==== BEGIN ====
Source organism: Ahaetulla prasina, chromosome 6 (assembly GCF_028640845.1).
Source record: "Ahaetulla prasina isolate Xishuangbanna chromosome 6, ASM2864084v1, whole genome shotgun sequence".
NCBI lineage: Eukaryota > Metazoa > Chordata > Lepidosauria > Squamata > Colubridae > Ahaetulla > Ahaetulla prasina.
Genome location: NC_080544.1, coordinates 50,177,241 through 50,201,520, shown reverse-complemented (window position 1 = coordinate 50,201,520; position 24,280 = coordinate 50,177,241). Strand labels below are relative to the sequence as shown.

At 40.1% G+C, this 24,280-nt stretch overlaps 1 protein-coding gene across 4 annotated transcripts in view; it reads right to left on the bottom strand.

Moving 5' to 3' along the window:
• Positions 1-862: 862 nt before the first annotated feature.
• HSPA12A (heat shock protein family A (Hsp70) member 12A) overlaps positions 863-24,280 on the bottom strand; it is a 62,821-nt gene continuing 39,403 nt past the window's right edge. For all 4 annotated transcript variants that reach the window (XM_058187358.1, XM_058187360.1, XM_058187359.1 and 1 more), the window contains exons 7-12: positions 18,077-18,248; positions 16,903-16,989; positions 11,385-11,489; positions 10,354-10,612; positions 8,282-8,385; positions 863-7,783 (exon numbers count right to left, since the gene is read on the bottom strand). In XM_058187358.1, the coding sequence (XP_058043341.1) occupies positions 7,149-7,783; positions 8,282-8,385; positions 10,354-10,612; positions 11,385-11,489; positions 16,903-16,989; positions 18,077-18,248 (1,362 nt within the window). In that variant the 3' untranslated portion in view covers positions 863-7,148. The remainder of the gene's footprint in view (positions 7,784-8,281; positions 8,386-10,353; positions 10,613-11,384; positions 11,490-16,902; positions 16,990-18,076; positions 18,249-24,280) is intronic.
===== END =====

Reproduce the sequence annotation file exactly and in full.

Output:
Source organism: Ahaetulla prasina, chromosome 6 (assembly GCF_028640845.1).
Source record: "Ahaetulla prasina isolate Xishuangbanna chromosome 6, ASM2864084v1, whole genome shotgun sequence".
NCBI lineage: Eukaryota > Metazoa > Chordata > Lepidosauria > Squamata > Colubridae > Ahaetulla > Ahaetulla prasina.
Genome location: NC_080544.1, coordinates 50,177,241 through 50,201,520, shown reverse-complemented (window position 1 = coordinate 50,201,520; position 24,280 = coordinate 50,177,241). Strand labels below are relative to the sequence as shown.

At 40.1% G+C, this 24,280-nt stretch overlaps 1 protein-coding gene across 4 annotated transcripts in view; it reads right to left on the bottom strand.

Moving 5' to 3' along the window:
• Positions 1-862: 862 nt before the first annotated feature.
• HSPA12A (heat shock protein family A (Hsp70) member 12A) overlaps positions 863-24,280 on the bottom strand; it is a 62,821-nt gene continuing 39,403 nt past the window's right edge. For all 4 annotated transcript variants that reach the window (XM_058187358.1, XM_058187360.1, XM_058187359.1 and 1 more), the window contains exons 7-12: positions 18,077-18,248; positions 16,903-16,989; positions 11,385-11,489; positions 10,354-10,612; positions 8,282-8,385; positions 863-7,783 (exon numbers count right to left, since the gene is read on the bottom strand). In XM_058187358.1, the coding sequence (XP_058043341.1) occupies positions 7,149-7,783; positions 8,282-8,385; positions 10,354-10,612; positions 11,385-11,489; positions 16,903-16,989; positions 18,077-18,248 (1,362 nt within the window). In that variant the 3' untranslated portion in view covers positions 863-7,148. The remainder of the gene's footprint in view (positions 7,784-8,281; positions 8,386-10,353; positions 10,613-11,384; positions 11,490-16,902; positions 16,990-18,076; positions 18,249-24,280) is intronic.